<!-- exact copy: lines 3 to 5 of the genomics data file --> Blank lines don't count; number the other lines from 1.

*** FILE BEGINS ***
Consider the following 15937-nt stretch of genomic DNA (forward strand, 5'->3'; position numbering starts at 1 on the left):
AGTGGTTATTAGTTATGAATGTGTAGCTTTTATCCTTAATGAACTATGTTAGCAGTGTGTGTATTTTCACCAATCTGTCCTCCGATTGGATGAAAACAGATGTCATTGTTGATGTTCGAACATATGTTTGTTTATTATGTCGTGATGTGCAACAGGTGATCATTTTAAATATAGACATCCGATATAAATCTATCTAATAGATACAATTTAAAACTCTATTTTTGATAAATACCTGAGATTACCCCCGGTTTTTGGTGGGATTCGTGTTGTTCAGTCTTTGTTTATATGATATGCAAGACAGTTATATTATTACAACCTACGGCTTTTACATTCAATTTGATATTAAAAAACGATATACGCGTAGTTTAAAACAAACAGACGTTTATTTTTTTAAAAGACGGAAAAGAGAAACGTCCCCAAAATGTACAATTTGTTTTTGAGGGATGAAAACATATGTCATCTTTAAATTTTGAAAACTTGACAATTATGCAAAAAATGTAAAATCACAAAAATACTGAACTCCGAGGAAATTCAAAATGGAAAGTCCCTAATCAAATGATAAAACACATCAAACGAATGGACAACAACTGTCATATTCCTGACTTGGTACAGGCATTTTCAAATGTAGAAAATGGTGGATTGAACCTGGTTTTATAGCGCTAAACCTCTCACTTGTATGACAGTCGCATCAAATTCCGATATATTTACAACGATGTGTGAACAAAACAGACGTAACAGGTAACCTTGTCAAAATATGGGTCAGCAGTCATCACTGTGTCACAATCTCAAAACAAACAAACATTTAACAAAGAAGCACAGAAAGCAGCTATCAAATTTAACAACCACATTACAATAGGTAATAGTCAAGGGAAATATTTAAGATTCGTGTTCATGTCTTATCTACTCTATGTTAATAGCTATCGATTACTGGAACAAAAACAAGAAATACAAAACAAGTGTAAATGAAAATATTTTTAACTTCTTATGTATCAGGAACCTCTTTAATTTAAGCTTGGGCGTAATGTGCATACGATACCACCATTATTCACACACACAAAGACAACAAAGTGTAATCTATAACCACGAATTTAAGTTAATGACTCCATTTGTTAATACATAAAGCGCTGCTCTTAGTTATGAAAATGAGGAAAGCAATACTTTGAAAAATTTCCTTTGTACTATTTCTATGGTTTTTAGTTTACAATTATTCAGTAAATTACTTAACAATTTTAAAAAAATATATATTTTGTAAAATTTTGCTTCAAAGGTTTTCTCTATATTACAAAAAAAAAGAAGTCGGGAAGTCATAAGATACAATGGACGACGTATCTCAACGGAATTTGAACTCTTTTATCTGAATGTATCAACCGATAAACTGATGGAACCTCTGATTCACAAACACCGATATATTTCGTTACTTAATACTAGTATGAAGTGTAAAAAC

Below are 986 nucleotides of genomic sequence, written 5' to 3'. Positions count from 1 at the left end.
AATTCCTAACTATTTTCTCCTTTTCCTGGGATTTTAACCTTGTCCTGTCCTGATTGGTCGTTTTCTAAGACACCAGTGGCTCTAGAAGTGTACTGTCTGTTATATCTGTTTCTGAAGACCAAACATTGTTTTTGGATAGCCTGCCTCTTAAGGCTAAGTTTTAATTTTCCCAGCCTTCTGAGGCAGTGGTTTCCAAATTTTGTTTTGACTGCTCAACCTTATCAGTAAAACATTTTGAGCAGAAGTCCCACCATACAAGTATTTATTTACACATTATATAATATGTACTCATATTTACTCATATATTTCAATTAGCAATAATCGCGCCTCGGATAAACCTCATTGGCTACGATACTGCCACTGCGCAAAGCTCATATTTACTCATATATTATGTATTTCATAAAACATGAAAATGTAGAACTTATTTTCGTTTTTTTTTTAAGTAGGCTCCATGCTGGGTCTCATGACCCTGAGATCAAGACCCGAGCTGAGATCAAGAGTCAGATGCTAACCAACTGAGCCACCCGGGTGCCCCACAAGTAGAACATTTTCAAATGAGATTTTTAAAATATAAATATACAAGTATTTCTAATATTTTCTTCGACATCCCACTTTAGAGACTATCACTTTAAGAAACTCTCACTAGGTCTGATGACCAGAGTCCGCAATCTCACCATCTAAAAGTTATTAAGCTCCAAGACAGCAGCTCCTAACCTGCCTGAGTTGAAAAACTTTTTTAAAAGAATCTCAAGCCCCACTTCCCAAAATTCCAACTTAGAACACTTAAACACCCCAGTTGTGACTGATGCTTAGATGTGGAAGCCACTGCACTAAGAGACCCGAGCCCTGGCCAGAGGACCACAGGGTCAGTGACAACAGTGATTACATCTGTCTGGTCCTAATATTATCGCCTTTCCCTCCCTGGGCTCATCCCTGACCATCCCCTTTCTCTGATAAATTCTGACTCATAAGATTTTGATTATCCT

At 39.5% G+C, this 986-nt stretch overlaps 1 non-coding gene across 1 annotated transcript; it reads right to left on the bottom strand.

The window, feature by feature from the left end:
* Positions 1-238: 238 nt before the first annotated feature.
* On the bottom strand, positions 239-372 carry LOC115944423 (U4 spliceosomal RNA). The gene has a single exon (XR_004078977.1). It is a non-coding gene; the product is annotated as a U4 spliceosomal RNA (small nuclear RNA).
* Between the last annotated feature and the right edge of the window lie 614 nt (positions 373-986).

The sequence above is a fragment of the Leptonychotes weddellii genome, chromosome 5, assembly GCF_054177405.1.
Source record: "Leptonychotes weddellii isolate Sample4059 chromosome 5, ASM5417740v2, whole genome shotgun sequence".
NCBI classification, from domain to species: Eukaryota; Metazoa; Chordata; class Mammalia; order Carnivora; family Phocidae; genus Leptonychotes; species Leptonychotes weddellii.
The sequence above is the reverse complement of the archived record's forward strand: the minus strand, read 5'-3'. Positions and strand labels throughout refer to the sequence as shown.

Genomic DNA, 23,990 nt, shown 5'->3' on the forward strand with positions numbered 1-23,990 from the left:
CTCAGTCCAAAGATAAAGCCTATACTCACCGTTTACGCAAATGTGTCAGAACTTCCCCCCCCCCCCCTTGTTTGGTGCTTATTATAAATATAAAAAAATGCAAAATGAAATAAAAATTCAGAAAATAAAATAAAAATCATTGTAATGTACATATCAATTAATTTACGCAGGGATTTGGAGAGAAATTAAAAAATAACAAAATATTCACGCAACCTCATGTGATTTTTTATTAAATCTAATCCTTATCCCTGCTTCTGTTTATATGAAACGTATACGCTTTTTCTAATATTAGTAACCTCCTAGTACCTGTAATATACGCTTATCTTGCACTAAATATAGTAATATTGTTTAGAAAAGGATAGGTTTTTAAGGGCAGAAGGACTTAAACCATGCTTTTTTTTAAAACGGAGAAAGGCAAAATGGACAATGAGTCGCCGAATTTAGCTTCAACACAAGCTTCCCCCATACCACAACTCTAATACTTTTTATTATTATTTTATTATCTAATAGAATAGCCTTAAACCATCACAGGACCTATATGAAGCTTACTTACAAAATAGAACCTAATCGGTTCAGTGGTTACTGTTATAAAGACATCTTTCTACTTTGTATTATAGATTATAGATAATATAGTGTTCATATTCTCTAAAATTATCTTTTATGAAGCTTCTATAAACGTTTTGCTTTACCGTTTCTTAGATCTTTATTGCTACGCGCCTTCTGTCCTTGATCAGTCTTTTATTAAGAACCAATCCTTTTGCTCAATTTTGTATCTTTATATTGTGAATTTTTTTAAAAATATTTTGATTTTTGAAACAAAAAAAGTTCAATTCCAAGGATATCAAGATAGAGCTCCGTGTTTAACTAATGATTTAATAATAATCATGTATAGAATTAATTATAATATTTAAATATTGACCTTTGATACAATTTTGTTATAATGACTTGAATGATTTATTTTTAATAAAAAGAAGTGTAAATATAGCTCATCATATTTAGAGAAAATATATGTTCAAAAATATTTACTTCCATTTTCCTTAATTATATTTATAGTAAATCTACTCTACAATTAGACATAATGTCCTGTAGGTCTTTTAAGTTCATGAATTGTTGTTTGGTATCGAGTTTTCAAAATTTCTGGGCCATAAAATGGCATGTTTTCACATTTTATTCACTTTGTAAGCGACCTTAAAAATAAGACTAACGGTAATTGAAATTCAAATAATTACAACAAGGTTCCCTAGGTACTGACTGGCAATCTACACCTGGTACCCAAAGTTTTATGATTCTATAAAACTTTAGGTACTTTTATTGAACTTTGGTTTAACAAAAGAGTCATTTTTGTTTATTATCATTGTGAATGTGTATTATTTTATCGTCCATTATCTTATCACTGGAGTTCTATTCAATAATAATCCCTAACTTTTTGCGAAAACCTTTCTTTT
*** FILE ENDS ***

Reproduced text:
Below are 986 nucleotides of genomic sequence, written 5' to 3'. Positions count from 1 at the left end.
AATTCCTAACTATTTTCTCCTTTTCCTGGGATTTTAACCTTGTCCTGTCCTGATTGGTCGTTTTCTAAGACACCAGTGGCTCTAGAAGTGTACTGTCTGTTATATCTGTTTCTGAAGACCAAACATTGTTTTTGGATAGCCTGCCTCTTAAGGCTAAGTTTTAATTTTCCCAGCCTTCTGAGGCAGTGGTTTCCAAATTTTGTTTTGACTGCTCAACCTTATCAGTAAAACATTTTGAGCAGAAGTCCCACCATACAAGTATTTATTTACACATTATATAATATGTACTCATATTTACTCATATATTTCAATTAGCAATAATCGCGCCTCGGATAAACCTCATTGGCTACGATACTGCCACTGCGCAAAGCTCATATTTACTCATATATTATGTATTTCATAAAACATGAAAATGTAGAACTTATTTTCGTTTTTTTTTTAAGTAGGCTCCATGCTGGGTCTCATGACCCTGAGATCAAGACCCGAGCTGAGATCAAGAGTCAGATGCTAACCAACTGAGCCACCCGGGTGCCCCACAAGTAGAACATTTTCAAATGAGATTTTTAAAATATAAATATACAAGTATTTCTAATATTTTCTTCGACATCCCACTTTAGAGACTATCACTTTAAGAAACTCTCACTAGGTCTGATGACCAGAGTCCGCAATCTCACCATCTAAAAGTTATTAAGCTCCAAGACAGCAGCTCCTAACCTGCCTGAGTTGAAAAACTTTTTTAAAAGAATCTCAAGCCCCACTTCCCAAAATTCCAACTTAGAACACTTAAACACCCCAGTTGTGACTGATGCTTAGATGTGGAAGCCACTGCACTAAGAGACCCGAGCCCTGGCCAGAGGACCACAGGGTCAGTGACAACAGTGATTACATCTGTCTGGTCCTAATATTATCGCCTTTCCCTCCCTGGGCTCATCCCTGACCATCCCCTTTCTCTGATAAATTCTGACTCATAAGATTTTGATTATCCT

At 39.5% G+C, this 986-nt stretch overlaps 1 non-coding gene across 1 annotated transcript; it reads right to left on the bottom strand.